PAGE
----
Whenever holidays are around the corner, I start daydreaming. Will I be enjoying a swim in a hotel pool? Will I fly out of the country? Will I hike up lesser-known paths and wash down local dishes with fresh juices? It all sounds quite lovely in theory, however, I will be doing none of that. My holiday goal is just to get some shuteye.
I’ve even spent my last two holidays outside the UAE, like an alarm on snooze. Five more minutes. Two more minutes. On one such holiday, even the verdant landscape of Salalah, a city in Oman, did not beckon. Nestled in my hotel room, I spent most of my vacation days curled up with starch-white linens and satin pillows.
It seemed peculiar at first, however, now I that I’m used to spending my holidays this way, I even look for hotel reviews that say: This hotel is nice, if you just want to sleep.
My kind of ideal.
Welcome to sleep tourism
Armed with room service and a do-not-disturb sign on the door, my last two vacations consisted of nothing but sleeping.
I thought I was just being lazy. I started to believe that maybe I was unadventurous. However, this practice of taking long siestas throughout the holidays is part of a bigger trend called sleep tourism, which became popular over the past seven years. It’s when people go on holidays and check in to specially designed hotels to catch up on some sleep.
The trend began in 2015 when hotels offered travellers a chance to ‘sleepover’ in suites that promised unique experiences.
Travel magazine, Lonely Planet once published an article, the world’s most extraordinary sleepovers written by Abigail Blasi, which describes how some resorts opened up suites for sleepovers in rooms that are underwater, some in dinosaur museums! Today, most travel writers call it a vacation niche.
Such hotels wanted their guests to ‘spend a night in comfort,’ but then go sightseeing in the day. However, I went a step ahead and made the sleepover trend into a sleep-only trend. Instead of specially-designed suites or sleep spas, I make do with regular hotels.
Sometimes, even a short weekend getaway can become a sleep-in destination in a nearby resort. Like in the case of Emirati Air traffic control assistant, Mohammed Butti, who explains that sleeping well, when there’s a holiday, is key.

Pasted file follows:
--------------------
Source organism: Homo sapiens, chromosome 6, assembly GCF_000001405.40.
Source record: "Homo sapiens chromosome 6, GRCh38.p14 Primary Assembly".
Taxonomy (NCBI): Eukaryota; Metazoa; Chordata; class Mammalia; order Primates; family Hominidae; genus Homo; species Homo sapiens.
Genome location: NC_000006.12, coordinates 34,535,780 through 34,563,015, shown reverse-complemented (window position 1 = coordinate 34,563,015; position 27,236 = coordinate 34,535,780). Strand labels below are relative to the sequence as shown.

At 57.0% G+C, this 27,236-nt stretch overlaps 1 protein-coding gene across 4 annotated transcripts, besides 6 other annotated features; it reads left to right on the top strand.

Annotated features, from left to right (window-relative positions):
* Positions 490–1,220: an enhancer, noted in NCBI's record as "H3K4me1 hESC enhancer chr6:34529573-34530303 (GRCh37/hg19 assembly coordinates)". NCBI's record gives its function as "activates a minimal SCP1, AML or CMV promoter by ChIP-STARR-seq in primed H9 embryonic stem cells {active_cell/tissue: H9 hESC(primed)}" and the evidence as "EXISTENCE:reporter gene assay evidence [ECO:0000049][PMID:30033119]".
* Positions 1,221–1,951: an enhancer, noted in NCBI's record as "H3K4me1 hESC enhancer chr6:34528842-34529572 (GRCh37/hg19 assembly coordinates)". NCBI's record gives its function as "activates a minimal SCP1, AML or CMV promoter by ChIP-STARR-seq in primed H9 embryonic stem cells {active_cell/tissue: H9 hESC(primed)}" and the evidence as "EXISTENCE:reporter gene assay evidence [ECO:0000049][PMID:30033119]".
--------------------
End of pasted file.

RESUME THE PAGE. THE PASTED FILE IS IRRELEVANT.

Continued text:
Sometimes I work night shifts and I can't sleep well the next day because of all the noise and distraction at home. When I’m on a holiday where I just sleep, I can do so without any sources of noise like my mobile phone or my children distracting me.
“Sometimes I work night shifts and I can't sleep well the next day because of all the noise and distraction at home. When I’m on a holiday where I just sleep, I can do so without any sources of noise like my mobile phone or my children distracting me. Getting enough sleep is important to me because it revives me and helps my mind and body align.”
Dubai-based Yemeni expat, Yousef Ahmed Al Dhafer, believes that it’s important to disconnect and get rest during the holidays. He finds that even going on a holiday, especially to a new location can be stressful as it requires an itinerary, research and coordination with others.
Holidays should be the opposite of work. I feel a lot of pressure to go sightseeing when all I want to do is to just switch off my devices and rest. That’s why, during my last summer holiday... I chose to stay off my phone and I slept the whole day, on most days.
“Holidays should be the opposite of work. I feel a lot of pressure to go sightseeing too when all I want to do is to just switch off my devices and rest. That’s why during my last summer holiday in August, I decided it was time to change my routine. I chose to stay off my phone and I slept the whole day, on most days. I deliberately disconnected from technology and I paused all my emails and messages. After I woke up from this long nap, it felt like I had reconnected with myself. After these naps I would feel fresh and feel more connected to other people around me and my surroundings. Resting well, while being on holidays, work well for me because even if I want to rest at home, I have trouble detaching from my phone which interrupts my sleep cycle.”
Long naps on long weekends
Instead of traveling to a destination to get some rest, Roshan Gomes a 29 year-old Indian account manager, who is based in Dubai, explains how taking siestas throughout long weekends helps him feel rejuvenated.